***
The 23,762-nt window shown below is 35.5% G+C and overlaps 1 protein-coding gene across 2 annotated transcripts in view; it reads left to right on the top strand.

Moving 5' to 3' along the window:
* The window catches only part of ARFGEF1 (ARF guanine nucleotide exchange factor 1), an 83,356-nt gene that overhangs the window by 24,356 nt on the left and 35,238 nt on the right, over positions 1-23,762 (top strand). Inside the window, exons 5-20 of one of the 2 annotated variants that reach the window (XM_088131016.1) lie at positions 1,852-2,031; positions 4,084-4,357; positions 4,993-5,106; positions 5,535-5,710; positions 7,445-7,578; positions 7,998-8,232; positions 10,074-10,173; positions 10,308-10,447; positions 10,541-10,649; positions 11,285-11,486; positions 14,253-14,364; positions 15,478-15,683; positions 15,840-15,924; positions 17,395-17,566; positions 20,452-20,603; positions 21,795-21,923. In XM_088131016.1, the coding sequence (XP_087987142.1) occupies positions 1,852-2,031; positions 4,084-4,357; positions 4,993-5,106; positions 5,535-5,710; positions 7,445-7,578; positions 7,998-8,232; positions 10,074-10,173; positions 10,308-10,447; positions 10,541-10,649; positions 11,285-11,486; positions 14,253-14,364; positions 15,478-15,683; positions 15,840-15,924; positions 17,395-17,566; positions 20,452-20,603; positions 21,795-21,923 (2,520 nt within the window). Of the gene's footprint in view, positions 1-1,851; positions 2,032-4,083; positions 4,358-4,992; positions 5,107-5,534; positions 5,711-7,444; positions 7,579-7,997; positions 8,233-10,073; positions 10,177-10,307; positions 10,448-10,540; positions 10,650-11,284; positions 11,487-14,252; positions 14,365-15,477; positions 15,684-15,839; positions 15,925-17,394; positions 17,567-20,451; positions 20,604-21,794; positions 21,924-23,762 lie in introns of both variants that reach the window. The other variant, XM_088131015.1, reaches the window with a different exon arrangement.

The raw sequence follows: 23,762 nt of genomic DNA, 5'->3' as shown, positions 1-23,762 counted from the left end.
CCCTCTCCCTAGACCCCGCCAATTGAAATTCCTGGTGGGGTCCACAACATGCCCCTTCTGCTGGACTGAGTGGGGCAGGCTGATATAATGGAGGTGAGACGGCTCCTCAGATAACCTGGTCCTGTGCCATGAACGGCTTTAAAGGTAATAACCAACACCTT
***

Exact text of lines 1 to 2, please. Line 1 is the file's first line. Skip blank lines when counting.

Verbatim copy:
The 23,762-nt window shown below is 35.5% G+C and overlaps 1 protein-coding gene across 2 annotated transcripts in view; it reads left to right on the top strand.

Moving 5' to 3' along the window: